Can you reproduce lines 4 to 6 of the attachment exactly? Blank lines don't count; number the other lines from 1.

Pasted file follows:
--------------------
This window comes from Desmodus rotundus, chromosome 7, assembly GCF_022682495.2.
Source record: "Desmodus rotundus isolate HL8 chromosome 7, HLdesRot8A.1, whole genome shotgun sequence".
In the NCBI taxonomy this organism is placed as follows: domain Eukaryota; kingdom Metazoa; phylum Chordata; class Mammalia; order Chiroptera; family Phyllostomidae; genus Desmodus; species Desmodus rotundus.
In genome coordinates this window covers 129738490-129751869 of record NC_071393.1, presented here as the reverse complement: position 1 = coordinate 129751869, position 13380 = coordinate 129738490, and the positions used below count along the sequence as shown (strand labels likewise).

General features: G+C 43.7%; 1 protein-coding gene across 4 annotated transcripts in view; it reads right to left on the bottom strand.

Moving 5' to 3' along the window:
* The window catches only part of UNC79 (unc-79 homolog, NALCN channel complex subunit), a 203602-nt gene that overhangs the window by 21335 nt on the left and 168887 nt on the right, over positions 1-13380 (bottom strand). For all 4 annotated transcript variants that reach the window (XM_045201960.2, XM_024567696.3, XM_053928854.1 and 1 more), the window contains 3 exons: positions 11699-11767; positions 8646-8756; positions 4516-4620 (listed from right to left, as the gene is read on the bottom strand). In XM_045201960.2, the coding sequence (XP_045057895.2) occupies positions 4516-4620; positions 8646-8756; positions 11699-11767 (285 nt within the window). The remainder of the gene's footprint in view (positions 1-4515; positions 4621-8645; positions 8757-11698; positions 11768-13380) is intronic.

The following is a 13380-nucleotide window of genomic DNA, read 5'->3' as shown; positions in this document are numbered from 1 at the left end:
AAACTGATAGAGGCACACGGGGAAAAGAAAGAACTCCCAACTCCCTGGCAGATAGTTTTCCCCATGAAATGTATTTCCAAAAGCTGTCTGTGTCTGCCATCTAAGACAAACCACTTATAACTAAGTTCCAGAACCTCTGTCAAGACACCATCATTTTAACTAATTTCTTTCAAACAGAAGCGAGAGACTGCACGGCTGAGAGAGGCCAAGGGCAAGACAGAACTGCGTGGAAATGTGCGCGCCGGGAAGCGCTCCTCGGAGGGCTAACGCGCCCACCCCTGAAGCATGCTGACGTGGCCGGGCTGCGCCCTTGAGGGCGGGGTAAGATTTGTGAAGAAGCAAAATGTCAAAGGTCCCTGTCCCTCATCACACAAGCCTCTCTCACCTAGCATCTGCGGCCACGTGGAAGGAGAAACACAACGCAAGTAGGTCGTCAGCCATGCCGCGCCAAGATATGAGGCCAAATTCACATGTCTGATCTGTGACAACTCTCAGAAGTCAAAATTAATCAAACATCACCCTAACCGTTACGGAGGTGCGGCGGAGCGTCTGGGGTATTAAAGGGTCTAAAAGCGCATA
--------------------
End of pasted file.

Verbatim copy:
In genome coordinates this window covers 129738490-129751869 of record NC_071393.1, presented here as the reverse complement: position 1 = coordinate 129751869, position 13380 = coordinate 129738490, and the positions used below count along the sequence as shown (strand labels likewise).

General features: G+C 43.7%; 1 protein-coding gene across 4 annotated transcripts in view; it reads right to left on the bottom strand.

Moving 5' to 3' along the window: